Polarization: It’s Everyone’s Fault

I can not count how many complaints I have heard about the Tester/Rehberg television ads. “It makes me not want to vote at all.” “Why are they so brutal to one another?” “I don’t even listen. I know who I’m voting for, regardless of what they say.”

These kind of complaints bore me because, regardless of how overplayed the ads are, America is all about political extremes. After all, our original uprising against our colonizers was an act of “terrorism” in that we destroyed goods in an effort to make a political statement. Our system merely works to hide ideological extremes until that point at which they are completely impassable and, therefore, require a platform. This is due, in part, to our system of election which encourages politicians to use their last year in office to prove their electability, and also in part due to the rampant issue-based dogma that we allow to dictate the polls.

That’s right, I said it; we encourage polarization in politics. If negative ads and polarizing issues did not work at pushing people to vote in a certain way, or not at all, PACs and politicians would not use them. All these election-tools do is capitalize on what our leaders are already hearing from the general populace. Every time no one steps in while Westboro Baptist Church protests a soldier’s funeral, every time we call someone else a “faggot”, every time we make excuses for politicians that support eugenics (yeah, that actually is a thing), and every time we write off an entire sector of our population as “slothful” and “lazy”, we encourage our leaders to generalize, and inadvertently polarize, life-changing policy issues.

Congress’ divided chasm is, therefore, understandable since they are merely responding to the various levels of extremism that we display, especially when it comes to individual policy platforms. We demand that our leaders take an absolutist stance on particular issues that should require further clarification, and throw them out of office when other factors push them in a separate direction than we would like. It’s no wonder that our congress can not get anything passed; we elect politicians based upon the promulgation of division on specific issues because they “are better than the other person at this one thing” and then wonder why our leaders fail at creating solutions. That is, after we rake them over the coals when they do attempt to work across the isle for being hypocritical and disloyal.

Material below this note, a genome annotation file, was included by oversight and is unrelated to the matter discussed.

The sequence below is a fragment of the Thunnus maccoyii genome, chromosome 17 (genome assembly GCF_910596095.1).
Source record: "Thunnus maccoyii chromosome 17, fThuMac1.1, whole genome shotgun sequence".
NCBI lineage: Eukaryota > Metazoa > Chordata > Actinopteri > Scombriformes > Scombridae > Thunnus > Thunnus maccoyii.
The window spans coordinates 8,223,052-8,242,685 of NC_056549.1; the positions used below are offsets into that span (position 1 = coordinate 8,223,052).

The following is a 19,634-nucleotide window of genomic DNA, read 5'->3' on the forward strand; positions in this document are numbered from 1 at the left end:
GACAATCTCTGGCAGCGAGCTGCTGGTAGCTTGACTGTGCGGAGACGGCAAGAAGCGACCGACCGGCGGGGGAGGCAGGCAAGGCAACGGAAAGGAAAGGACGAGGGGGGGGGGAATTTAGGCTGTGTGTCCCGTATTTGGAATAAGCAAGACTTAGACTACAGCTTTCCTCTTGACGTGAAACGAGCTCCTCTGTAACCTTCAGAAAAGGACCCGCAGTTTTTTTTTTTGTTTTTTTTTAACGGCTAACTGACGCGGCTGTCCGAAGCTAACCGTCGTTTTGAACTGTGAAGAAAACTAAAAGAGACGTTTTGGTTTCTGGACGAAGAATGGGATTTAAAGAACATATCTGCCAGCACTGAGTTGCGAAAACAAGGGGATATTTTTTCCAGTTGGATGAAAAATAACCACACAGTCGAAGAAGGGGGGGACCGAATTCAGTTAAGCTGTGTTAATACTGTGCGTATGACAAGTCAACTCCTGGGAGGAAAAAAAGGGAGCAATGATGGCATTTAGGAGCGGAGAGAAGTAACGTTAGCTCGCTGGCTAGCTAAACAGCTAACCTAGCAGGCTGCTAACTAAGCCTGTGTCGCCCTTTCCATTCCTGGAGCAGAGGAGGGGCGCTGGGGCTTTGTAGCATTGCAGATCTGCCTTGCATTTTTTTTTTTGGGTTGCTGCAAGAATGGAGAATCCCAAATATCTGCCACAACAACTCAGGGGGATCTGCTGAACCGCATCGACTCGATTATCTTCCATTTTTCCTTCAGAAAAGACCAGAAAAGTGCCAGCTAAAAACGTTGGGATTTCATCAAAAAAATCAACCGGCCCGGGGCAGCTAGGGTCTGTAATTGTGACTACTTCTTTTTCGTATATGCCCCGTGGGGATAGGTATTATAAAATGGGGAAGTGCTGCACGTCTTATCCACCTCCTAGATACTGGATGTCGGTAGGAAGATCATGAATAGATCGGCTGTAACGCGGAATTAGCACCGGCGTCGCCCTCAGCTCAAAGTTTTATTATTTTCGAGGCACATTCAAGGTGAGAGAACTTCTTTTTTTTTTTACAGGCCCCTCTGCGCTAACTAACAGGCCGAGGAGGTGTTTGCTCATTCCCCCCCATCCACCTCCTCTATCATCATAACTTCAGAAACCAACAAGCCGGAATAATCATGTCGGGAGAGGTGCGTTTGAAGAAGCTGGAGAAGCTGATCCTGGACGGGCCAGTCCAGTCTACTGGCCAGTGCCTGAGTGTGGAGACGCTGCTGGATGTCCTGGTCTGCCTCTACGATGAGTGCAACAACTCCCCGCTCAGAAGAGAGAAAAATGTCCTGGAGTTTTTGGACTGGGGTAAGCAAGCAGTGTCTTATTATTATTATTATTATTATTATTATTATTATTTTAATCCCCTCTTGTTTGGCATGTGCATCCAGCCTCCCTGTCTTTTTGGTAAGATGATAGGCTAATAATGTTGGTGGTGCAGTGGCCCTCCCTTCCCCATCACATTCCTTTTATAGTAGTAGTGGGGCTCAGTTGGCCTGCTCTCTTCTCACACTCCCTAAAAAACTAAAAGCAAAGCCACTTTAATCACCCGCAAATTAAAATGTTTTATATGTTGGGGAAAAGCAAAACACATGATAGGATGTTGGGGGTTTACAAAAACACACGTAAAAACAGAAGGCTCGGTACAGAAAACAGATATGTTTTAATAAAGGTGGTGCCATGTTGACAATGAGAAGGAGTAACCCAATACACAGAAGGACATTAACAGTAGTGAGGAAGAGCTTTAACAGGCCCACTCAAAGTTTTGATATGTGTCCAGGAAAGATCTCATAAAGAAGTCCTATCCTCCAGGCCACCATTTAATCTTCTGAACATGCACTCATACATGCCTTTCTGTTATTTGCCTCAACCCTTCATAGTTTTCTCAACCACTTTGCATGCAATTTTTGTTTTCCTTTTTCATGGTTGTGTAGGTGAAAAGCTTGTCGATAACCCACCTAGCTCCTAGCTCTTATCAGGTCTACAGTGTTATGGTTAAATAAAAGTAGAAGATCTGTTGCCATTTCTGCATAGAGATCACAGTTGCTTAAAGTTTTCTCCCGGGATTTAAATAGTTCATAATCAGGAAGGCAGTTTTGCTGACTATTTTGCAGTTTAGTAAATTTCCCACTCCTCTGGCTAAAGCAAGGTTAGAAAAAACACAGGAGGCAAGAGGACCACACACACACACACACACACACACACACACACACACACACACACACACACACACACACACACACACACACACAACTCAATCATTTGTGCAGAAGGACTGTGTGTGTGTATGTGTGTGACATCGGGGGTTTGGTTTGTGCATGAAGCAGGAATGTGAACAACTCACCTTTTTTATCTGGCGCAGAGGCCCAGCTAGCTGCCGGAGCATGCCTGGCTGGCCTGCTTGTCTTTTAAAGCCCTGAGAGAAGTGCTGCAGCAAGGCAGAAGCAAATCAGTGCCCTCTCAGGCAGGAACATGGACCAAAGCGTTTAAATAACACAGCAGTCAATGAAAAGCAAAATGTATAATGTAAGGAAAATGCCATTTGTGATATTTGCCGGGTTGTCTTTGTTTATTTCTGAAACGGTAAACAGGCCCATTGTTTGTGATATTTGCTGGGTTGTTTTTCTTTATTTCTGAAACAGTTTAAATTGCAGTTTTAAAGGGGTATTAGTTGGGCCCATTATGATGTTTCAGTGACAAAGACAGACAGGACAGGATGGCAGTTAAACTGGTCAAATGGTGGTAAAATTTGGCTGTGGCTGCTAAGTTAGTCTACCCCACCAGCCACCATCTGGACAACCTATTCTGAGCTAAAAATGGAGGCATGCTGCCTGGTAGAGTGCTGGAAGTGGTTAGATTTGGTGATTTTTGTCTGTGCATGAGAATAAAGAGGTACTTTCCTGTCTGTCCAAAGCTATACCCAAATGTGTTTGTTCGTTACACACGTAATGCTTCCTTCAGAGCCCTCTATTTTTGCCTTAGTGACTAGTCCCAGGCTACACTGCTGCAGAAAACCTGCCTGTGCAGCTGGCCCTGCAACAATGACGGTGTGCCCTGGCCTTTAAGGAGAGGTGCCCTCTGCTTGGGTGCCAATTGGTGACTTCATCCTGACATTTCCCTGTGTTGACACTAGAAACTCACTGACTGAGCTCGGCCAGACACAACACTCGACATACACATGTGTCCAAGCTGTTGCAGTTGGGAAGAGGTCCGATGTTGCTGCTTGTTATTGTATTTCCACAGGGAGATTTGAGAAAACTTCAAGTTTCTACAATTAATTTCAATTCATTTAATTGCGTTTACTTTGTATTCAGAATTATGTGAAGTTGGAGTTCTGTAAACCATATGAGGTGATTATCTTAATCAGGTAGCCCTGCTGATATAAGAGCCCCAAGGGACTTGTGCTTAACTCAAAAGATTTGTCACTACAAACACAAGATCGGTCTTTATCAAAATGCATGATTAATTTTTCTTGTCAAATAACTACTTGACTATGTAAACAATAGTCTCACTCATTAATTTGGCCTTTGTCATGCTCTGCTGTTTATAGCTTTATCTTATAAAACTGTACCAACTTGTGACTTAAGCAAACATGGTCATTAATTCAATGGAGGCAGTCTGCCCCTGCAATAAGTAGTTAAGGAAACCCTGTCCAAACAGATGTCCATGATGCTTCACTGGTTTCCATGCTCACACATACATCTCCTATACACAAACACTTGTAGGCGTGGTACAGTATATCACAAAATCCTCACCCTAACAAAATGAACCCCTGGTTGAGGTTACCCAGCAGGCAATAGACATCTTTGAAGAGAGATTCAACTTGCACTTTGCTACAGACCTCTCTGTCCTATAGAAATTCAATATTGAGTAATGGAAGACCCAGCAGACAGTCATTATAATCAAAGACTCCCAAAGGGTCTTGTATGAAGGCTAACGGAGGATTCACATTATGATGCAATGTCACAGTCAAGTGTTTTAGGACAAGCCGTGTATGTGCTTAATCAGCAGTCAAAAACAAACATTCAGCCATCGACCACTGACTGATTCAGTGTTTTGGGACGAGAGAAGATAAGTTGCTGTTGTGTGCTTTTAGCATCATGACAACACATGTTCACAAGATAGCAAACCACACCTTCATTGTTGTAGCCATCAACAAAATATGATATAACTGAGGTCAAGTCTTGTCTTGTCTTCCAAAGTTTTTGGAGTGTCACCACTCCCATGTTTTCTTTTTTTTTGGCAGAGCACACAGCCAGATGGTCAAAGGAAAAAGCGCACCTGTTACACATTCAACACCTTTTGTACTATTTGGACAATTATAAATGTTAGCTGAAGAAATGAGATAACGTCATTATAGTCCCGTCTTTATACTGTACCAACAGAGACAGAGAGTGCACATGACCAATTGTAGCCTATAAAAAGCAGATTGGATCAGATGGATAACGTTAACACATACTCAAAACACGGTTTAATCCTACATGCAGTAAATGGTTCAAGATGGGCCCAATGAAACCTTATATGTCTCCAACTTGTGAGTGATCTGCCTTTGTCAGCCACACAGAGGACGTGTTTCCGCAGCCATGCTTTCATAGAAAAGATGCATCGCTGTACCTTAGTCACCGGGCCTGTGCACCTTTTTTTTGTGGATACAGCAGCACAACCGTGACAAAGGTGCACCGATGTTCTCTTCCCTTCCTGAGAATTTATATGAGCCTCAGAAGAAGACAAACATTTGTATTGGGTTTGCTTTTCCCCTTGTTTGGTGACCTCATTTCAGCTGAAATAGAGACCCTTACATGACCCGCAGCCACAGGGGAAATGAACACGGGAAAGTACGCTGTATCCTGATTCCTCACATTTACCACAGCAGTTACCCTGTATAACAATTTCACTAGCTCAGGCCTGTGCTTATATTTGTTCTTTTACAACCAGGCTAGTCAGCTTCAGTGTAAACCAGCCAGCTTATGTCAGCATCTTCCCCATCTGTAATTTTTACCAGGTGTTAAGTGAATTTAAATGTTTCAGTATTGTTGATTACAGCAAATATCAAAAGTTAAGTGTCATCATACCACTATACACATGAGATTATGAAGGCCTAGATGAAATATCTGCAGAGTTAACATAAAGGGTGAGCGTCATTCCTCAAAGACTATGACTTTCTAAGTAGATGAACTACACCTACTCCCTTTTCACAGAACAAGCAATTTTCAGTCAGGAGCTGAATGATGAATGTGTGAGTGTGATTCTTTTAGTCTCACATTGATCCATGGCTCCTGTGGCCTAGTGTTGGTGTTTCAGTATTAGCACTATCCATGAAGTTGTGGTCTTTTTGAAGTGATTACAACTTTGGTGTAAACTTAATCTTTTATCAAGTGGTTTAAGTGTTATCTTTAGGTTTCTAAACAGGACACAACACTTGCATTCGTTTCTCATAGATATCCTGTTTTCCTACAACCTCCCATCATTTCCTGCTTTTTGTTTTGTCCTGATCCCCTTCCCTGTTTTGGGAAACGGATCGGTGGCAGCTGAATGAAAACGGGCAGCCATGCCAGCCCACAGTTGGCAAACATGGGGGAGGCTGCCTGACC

That being said, part of the blame can be placed on our political system. America can not decide if it wants political parties, where the entirety of an elected official’s decisions are pre-determined for them, or if we like a more individually representative order. Most of us would tout “maverick” politicians for being less obstructionist, but once election season comes along we hang them out to dry for not being the perfect partisan.

This bottom-up hatred, combined with the fear of being tossed out of office, has only encouraged the polarization of the American political system. And, we have no one to blame but ourselves. We did elect them, after all.

If you appreciate an independent voice holding Montana politicians accountable and informing voters, and you can throw a few dollars a month our way, we would certainly appreciate it.

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About the author


I am a Montanan, fisher-person, and a passionate progressive. My political interests lie within political ethics, economic justice, and the responsiveness of government to the needs of real people.


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  • I’m planning on expanding this after the election when I have more time, but I think part of the problem is that voter turnout is so far below 100%. It’s much easier to try to increase base turnout than to try to convince people to switch sides. And to motivate people to actually show up to vote, you have to either prove that you are a saint, or that the other guy is the devil. Guess which is easier? And even if you don’t get your own people out, you can at least convince voters not to vote for your opponent.

    • Negative ads dominate close races just to depress turnout. For Tester-Rehberg (or Obama-Romney), there are so few undecideds that you can’t hope to get many more converts, but you can depress the opponent’s supporters to the point they won’t vote for either side.*

      It’s especially important to maintain morale among would-be Tester voters. Every disillusioned person that chooses not to vote is vindicating the Rove/Rehberg negative media strategy.

      *(Gratuitous appeal to authority: I haven’t worked campaign communications enough to have this insight on my own. It came from a Harvard professor and campaign strategist, who specializes in electing Dems in rural states).

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